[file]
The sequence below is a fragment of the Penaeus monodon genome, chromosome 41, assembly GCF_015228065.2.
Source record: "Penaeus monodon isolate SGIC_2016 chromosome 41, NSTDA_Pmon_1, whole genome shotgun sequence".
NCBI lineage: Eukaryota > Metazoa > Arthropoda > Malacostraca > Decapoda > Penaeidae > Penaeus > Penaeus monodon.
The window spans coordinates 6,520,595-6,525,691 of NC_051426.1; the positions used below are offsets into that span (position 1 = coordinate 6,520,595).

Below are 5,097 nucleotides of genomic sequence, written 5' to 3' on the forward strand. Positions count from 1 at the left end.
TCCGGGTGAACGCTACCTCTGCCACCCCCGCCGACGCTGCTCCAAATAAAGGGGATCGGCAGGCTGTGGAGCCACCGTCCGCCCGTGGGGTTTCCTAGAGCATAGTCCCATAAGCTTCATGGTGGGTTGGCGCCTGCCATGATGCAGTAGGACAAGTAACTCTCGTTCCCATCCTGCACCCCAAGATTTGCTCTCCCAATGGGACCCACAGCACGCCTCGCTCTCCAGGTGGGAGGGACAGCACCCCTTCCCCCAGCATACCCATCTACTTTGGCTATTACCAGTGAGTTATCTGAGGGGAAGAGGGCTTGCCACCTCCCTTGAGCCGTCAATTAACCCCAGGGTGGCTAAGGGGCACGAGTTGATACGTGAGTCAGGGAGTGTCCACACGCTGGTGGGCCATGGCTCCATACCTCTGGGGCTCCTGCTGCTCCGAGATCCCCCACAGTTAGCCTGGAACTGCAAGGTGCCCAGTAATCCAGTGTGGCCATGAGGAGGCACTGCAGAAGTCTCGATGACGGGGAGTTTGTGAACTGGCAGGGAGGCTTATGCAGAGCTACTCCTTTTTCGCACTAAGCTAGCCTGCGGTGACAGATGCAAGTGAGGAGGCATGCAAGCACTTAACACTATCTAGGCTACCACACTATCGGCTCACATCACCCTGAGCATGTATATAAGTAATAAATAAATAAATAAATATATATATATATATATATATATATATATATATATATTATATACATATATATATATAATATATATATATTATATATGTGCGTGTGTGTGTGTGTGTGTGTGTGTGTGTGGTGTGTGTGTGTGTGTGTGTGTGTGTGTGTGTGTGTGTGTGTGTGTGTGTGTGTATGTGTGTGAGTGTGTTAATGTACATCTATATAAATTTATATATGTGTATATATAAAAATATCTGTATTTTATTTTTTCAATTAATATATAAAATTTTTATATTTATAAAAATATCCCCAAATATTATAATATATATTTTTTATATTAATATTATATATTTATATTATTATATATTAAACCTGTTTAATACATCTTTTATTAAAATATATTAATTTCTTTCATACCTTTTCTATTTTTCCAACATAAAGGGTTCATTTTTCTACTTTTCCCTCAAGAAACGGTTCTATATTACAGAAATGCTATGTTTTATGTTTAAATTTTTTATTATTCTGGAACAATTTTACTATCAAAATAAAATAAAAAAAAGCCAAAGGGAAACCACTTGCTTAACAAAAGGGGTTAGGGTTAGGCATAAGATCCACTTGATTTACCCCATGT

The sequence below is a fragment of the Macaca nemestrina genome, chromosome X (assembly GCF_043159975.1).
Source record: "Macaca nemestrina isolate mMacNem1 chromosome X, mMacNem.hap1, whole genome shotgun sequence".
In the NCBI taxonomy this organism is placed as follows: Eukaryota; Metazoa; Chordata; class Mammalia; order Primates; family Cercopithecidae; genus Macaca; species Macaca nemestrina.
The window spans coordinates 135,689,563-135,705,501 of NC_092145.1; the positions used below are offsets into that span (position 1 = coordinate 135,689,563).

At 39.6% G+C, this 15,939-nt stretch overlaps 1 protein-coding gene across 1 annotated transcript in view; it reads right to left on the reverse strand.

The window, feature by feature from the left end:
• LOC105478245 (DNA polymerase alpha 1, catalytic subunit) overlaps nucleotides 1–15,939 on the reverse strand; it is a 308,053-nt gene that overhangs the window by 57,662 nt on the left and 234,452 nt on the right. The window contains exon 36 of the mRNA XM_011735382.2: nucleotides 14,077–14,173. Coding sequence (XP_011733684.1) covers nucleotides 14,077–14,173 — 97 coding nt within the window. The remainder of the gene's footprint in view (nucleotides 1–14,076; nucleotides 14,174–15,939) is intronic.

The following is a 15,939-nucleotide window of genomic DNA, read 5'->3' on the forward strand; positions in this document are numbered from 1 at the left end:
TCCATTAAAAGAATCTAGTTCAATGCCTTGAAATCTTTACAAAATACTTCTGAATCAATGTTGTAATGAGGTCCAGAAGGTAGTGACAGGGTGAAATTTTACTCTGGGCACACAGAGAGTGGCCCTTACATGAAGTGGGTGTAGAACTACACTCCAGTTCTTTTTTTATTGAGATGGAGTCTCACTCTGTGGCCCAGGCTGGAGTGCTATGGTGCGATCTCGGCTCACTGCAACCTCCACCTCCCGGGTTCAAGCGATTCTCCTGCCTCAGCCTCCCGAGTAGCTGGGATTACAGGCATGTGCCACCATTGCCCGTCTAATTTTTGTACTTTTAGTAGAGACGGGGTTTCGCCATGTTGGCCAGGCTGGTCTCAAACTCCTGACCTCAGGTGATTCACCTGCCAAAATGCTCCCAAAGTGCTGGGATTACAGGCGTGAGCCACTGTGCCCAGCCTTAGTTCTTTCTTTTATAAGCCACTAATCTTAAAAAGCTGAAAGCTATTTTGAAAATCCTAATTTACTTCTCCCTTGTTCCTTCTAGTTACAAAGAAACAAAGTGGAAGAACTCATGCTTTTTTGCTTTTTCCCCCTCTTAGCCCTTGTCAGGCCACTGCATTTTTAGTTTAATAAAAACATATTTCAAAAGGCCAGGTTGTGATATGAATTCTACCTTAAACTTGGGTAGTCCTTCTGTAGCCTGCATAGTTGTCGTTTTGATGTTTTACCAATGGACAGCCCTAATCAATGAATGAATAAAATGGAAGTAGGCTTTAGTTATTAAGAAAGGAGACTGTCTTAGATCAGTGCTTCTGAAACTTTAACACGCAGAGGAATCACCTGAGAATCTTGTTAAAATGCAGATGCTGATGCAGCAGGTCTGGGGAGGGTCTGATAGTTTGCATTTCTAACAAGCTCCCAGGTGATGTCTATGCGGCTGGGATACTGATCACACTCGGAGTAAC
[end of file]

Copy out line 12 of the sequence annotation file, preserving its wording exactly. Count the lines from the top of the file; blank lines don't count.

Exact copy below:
The window, feature by feature from the left end: